What interested me in particular from the performer’s side of things is that it was never really clear to the audience when the performance began. Of course there were some sound check elements, playing with the mic, hooking the pickup up, checking levels, but the noise gradually developed into something more and organically became the ‘piece’– albeit an improvised one. I really wondered at what point in the improv (which only lasted about 7 minutes) the audience of adult students actually realized that this was not just a sound check.

Later on I found out that another one of the teachers ended up shushing one of the students who would have continued talking through it, not realizing that the performance was going on. I guess some people realized it. Others didn’t. But what exactly was the tip-off for those who did hear music in there somewhere (and they all did agree that it was music, in the textbook ‘organized sound’ sort of way)? What exactly was the point at which the noise ended and the ‘music’ began?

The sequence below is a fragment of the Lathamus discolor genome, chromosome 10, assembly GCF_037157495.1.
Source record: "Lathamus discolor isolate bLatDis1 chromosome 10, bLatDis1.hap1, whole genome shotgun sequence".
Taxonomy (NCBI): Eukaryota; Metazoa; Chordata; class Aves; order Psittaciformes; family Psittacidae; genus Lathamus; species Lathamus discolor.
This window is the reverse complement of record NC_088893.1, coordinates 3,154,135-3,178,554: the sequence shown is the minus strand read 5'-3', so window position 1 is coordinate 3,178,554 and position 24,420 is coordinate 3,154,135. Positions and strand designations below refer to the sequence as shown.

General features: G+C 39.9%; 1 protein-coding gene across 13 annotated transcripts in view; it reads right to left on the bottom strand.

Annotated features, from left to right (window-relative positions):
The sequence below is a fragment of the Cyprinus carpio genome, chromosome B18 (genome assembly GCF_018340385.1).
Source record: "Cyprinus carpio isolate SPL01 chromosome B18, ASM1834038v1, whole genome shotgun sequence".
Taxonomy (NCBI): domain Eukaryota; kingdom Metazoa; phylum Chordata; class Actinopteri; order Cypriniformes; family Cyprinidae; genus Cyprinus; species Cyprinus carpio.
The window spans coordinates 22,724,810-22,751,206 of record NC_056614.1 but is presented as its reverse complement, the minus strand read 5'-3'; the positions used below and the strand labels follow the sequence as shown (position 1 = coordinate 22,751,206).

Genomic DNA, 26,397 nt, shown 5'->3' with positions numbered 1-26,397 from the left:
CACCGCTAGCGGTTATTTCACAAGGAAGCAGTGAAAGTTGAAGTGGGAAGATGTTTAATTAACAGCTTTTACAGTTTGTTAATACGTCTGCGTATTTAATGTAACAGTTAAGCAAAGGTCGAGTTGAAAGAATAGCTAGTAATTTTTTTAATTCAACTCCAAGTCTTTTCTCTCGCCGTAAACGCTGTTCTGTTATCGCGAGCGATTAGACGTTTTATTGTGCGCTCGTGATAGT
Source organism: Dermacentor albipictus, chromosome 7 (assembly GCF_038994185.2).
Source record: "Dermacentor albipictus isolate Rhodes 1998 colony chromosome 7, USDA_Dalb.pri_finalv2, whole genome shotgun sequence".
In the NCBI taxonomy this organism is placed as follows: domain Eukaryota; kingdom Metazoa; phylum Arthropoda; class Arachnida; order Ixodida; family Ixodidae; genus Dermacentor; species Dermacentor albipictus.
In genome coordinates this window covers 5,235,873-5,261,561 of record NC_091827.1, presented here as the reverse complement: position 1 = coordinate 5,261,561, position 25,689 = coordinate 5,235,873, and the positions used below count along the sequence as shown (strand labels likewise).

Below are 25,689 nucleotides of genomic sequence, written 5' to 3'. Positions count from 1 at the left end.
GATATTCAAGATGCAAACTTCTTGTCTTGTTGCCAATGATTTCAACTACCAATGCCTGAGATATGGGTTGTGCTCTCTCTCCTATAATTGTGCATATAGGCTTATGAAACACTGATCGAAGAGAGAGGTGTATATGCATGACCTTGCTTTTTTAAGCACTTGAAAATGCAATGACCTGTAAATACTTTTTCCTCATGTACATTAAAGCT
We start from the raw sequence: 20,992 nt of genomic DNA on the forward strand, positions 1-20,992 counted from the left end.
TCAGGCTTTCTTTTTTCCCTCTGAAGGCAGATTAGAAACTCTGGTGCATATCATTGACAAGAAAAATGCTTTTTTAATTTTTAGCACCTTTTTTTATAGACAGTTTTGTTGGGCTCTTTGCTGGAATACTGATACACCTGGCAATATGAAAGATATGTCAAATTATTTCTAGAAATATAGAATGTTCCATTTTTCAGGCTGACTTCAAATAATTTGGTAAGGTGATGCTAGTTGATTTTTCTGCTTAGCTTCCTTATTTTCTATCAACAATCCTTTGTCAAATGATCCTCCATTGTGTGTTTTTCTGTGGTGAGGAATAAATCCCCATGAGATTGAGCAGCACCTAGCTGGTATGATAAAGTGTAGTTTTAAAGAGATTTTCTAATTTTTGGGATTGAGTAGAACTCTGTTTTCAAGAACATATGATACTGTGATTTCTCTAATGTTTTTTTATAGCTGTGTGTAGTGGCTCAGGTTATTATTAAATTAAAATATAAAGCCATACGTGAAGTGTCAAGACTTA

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This is what happens to people when the television is dead. Thanks a lot, Ned’s Atomic Dustbin. Look at what you’ve done. People are making their living rooms vibrate in the most repulsive manners imaginable.

Here’s part one of a typical Thursday Night domestic scene at our abode, for instance. I’m joined here by guitarist Richard Benedict, Mr. Siamese Connection.

At this point we both agree that the non-accordion sounds actually sound better than the accordion sounds which makes me wonder why I have this bulky 20 pound pile of plastic and miscellaneous this and that strapped to my chest.

EAE 4.1

More later…